German soldiers in Afghanistan feel under appreciated and overlooked
Aside from their struggles against attacks, German soldiers seek acknowledgement for their efforts as peacekeepers and community builders.
New Dehli/Kabul -- Five years ago, when the German army began its mission in northern Afghanistan, the region was regarded as one of the country's safest.
Now, the soldiers run the daily risk of "being caught in an explosive or being shot at," as one officer put it. During the last year, the security situation has deteriorated not only in the north, but all across Afghanistan.
At the same time, Germany's parliament extended the mandate for the German mission to Afghanistan on Thursday by 14 months, instead of the usual 12, in order to bridge a gap caused by upcoming German elections in autumn 2009.
Scheduled around the same time, the Afghan presidential election, which is likely to shape the country's future for years to come, is equally likely to further escalate violence in the coming year.
As voter registration started last week, Taliban spokesman Kari Jussif Ahmadi warned the population against registering, saying it was a "waste of time," as the militants were set to prevent the election from happening. "More than half of the country is in our hands and we will not let it happen," he said.
Even though the Taliban failed to prevent the election in 2004 -- despite grand announcements to the contrary -- they are believed to be strong enough to severely disrupt the run-up to the 2009 election.
A Western expert predicts the Taliban will succeed in preventing people from voting in volatile areas in the south and east, regions populated by the Pushtun tribes, the main source of Taliban recruits.
As a result of the low turnout in the last election, large parts of the Pushtuns, the largest ethnic group in Afghanistan, refuse to accept the election results and are turning their backs on the Kabul government in increasing numbers.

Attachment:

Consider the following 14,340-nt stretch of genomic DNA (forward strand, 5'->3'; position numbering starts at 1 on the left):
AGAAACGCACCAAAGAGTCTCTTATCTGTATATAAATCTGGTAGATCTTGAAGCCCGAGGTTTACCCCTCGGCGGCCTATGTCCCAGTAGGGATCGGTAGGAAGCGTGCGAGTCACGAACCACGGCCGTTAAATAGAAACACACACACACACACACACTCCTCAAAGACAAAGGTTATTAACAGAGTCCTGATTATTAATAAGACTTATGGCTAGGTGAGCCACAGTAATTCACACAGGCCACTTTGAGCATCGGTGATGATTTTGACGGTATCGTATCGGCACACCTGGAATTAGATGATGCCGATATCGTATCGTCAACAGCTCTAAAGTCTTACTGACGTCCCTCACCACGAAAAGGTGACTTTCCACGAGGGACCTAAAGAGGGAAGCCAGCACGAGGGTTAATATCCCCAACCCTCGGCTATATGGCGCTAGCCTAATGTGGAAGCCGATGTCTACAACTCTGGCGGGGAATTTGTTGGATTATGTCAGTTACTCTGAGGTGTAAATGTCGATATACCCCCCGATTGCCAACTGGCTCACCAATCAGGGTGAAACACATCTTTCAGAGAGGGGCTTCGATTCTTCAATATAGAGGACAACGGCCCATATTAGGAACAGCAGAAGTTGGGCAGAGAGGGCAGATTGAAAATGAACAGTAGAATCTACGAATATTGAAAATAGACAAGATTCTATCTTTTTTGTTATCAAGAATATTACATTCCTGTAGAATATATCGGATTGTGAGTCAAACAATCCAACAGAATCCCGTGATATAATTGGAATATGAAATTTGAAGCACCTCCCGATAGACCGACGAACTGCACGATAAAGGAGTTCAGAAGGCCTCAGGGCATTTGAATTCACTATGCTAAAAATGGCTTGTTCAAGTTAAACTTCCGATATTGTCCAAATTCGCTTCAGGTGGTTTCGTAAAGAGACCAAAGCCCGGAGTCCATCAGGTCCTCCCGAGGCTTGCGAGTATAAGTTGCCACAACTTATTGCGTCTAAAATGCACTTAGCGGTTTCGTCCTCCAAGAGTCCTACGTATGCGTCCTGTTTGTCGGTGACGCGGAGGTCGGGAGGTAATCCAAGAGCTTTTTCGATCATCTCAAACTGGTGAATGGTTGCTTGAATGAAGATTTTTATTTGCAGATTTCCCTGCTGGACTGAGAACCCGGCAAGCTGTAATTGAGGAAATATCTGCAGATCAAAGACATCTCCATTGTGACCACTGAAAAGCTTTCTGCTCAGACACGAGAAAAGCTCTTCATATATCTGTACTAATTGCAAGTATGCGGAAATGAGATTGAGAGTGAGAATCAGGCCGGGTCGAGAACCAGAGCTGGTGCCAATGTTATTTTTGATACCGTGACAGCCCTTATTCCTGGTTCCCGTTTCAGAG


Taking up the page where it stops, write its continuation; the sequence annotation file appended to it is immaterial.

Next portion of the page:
The international community hopes to prevent such an outcome by all means, making the security of the present election one of the most important tasks in 2009.
The German troops within the NATO-led International Security Assistance Force (ISAF) will also play a role in training Afghan security forces: A process that must be hastened after being pursued too hesitantly for years.
There is no doubt that this will be dangerous. Even today, the duty of the 4,500 German soldiers is a far cry from the beginning of the mission, when ISAF troops operated as peacekeepers.
Soldiers at the German camp in the northern province of Kunduz nicknamed the full moon "rocket weather," because of the many attacks raining down on them by moonlight.
In September, a German soldier was killed in an attack.
"You have an odd feeling when you leave the camp on a mission," said an officer, who declined to give his name. "It sensitizes you but also creates a distance to the population. Just being present, just walking down to the bazaar, like we did two, three years ago, that's not possible any more."
Many soldiers believe that the German population does not fully appreciate their work, which only makes headline news when attacks occur. "The soldiers want more interest in Germany, and that there is not just a focus (on them) when something [negative] happens," the German Bundeswehr in Afghanistan said in a statement. "More appreciation of the efforts here would be welcome -- after all, we have had some successes (in building roads and providing access to electricity). Besides, our soldiers here can die in the name of Germany."